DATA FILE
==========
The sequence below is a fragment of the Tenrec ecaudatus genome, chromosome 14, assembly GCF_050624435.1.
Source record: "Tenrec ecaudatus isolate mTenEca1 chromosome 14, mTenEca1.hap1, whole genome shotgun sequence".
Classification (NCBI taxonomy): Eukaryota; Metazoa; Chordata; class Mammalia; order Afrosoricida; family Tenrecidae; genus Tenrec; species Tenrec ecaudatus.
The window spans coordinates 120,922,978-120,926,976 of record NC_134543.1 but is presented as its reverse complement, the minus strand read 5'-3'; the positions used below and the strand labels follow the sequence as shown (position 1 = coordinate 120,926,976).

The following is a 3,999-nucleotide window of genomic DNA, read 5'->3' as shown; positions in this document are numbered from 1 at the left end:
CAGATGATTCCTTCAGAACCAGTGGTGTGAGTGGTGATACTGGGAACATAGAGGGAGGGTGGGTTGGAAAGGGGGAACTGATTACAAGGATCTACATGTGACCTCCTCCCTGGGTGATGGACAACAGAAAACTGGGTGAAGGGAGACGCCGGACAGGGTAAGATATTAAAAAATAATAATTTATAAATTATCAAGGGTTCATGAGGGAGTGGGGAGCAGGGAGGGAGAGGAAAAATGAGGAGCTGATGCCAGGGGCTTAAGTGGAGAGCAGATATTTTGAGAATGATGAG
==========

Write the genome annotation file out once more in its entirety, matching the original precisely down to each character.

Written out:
The sequence below is a fragment of the Tenrec ecaudatus genome, chromosome 14, assembly GCF_050624435.1.
Source record: "Tenrec ecaudatus isolate mTenEca1 chromosome 14, mTenEca1.hap1, whole genome shotgun sequence".
Classification (NCBI taxonomy): Eukaryota; Metazoa; Chordata; class Mammalia; order Afrosoricida; family Tenrecidae; genus Tenrec; species Tenrec ecaudatus.
The window spans coordinates 120,922,978-120,926,976 of record NC_134543.1 but is presented as its reverse complement, the minus strand read 5'-3'; the positions used below and the strand labels follow the sequence as shown (position 1 = coordinate 120,926,976).

The following is a 3,999-nucleotide window of genomic DNA, read 5'->3' as shown; positions in this document are numbered from 1 at the left end:
CAGATGATTCCTTCAGAACCAGTGGTGTGAGTGGTGATACTGGGAACATAGAGGGAGGGTGGGTTGGAAAGGGGGAACTGATTACAAGGATCTACATGTGACCTCCTCCCTGGGTGATGGACAACAGAAAACTGGGTGAAGGGAGACGCCGGACAGGGTAAGATATTAAAAAATAATAATTTATAAATTATCAAGGGTTCATGAGGGAGTGGGGAGCAGGGAGGGAGAGGAAAAATGAGGAGCTGATGCCAGGGGCTTAAGTGGAGAGCAGATATTTTGAGAATGATGAG